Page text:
Australia v India, CB series, Brisbane February 18, 2012

Hard work and skill help Vinay bounce back

The day David Warner got stuck into him on his Test debut, at the WACA ground, R Vinay Kumar was badly ridiculed. Some said he was as quick as Sourav Ganguly, others compared his pace to Anil Kumble. Warner felt he was one of the courses of a buffet, and dealt with him accordingly. Vinay's fourth ball in Test cricket was hit for a straight six, and another six off his bowling brought up the fastest century by an opener in Test cricket. The social media, a bit of an online pub representative of cricket fans' opinions, had found another Indian player they wanted to retire.

There is another side to Vinay, though. Inconspicuously he does his stuff in limited-overs cricket. And he also had the spirit to come back from that nightmare debut, and do well on the same tour. This is what Eric Simons, his bowling coach, has to say of him: "Vinay Kumar is one of the hardest-working cricketers I have worked with. You get guys with natural skill, you get guys who just do it through really hard work. He is one of those guys.

"He has got a lot of skill, but he has got a great work ethic, and he has embraced that really tremendously in the sense of going out and doing the work he does. He is always doing his drills. You always see him working. He wants to grow as a cricketer. He wants to improve his batting, he wants to improve his fielding. He is just getting the rewards for his hard work."

That kind of Test debut can crush many. Simons talked of how coaches can look a player in the eye and see if he is up for the next match or not. Vinay has been up for it despite that debut, he was up for it even on the second day of his debut Test. That Vinay has been bowling is reward enough, that he is the joint leading wicket-taker in the tournament after the first half of it is over, that he is taking a wicket every four overs, that he has been an exceptional outfielder are all a bonus and a big part of the reason why India sit at the top of the table.

"For me I don't think about all those things [what people say]," Vinay said on the eve of the India's fifth match in the ODI triangular. "For me, just going out there and giving my best is important. Whether you are playing for India or Karnataka. To keep it simple is really helping me. I don't think much about what they say about me. I try to give my best, be it batting, bowling or fielding."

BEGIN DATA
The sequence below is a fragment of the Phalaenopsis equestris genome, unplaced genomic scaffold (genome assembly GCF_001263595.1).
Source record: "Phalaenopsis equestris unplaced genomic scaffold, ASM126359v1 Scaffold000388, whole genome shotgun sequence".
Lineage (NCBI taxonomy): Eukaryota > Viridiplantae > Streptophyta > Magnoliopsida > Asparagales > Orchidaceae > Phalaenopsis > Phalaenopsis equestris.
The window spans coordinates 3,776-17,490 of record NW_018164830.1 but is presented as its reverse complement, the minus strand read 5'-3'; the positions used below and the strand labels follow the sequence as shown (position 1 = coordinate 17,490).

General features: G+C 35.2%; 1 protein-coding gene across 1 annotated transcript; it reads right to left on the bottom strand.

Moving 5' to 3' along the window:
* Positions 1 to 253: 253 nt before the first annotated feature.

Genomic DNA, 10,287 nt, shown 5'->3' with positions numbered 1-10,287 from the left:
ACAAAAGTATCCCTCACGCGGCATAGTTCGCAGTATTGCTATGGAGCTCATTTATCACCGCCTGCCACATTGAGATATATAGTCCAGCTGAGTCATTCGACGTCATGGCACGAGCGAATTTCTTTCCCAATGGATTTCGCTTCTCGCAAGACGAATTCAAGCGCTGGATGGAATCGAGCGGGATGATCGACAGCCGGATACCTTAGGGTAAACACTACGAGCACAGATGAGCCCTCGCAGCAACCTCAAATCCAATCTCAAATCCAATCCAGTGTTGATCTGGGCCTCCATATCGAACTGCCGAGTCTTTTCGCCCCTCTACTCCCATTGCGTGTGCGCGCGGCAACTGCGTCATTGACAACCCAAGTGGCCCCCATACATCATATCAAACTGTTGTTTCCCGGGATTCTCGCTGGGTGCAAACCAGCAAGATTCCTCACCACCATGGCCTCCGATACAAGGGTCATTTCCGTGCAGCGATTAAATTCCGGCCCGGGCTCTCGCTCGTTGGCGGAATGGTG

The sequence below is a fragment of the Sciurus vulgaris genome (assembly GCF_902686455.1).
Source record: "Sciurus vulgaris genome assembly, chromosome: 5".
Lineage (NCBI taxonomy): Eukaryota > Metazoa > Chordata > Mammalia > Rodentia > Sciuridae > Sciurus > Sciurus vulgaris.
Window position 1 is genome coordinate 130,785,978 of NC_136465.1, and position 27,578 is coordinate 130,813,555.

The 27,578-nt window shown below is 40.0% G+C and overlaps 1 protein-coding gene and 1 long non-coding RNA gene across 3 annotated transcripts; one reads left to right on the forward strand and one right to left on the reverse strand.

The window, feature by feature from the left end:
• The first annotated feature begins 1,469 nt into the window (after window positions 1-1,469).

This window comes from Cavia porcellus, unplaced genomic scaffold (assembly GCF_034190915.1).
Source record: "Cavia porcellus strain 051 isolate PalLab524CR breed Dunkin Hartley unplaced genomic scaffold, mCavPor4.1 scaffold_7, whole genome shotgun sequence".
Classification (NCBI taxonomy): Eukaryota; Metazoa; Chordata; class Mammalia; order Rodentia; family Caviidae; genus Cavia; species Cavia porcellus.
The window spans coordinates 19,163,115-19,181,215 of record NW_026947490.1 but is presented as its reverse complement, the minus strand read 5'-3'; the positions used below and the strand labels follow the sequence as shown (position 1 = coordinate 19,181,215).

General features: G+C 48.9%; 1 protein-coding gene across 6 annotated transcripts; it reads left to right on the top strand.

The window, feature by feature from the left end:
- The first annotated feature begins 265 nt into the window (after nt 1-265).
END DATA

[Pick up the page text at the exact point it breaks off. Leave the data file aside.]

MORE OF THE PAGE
The India cap didn't come easy for Vinay. For years he had been one of the top wicket-takers in the Ranji Trophy, only to see performers from the IPL - the newest big thing back then - overtake him. The IPL boys came and they went. His coach, LM Prakash, would tell Vinay, "See Vinay, your chance will definitely come, but the thing is, when it does come, you don't want to just play one game and come back."

Vinay has not stopped at just one game. He is not quick, he doesn't swing it like a banana, he will never be an intimidating presence, you won't notice him most of the time, but Vinay brings something the captains and coaches like. To call him just as a hard-worker will be patronising. Mules work hard too. Vinay has surely brought some skill to his limited-overs cricket. He mixes the pace up well, he is not afraid of bowling the slower-ball bouncer, and he seems a confident bowler who knows what he is doing.

"I really thank coach and bowling coach for backing me," Vinay said. "When the senior players and captain and coach have trust in you, definitely you will do well."

Vinay has high standards for himself. "Pace is coming really well now," he said. "I need to be more consistent. And definitely if I see the last four games I could have given 10 runs fewer every game. Even though I did well, there are many areas that I can really improve. "I bowled a few bad balls. When new batsmen came in, I bowled a few easy balls. They didn't go for boundaries, so if you see from outside it looks okay. For me as a bowler I know I can control all those things. Ten runs fewer I could have given."

Vinay has been impressive in this tournament, but he has yet to bowl under the pressure of having to defend runs, a scenario that has been traumatic in this tournament. The one thing about Vinay, though, is he will never rest or take things for granted. He has to fight for each day of international cricket he gets, and he will keep doing that.

Sidharth Monga is an assistant editor at ESPNcricinfo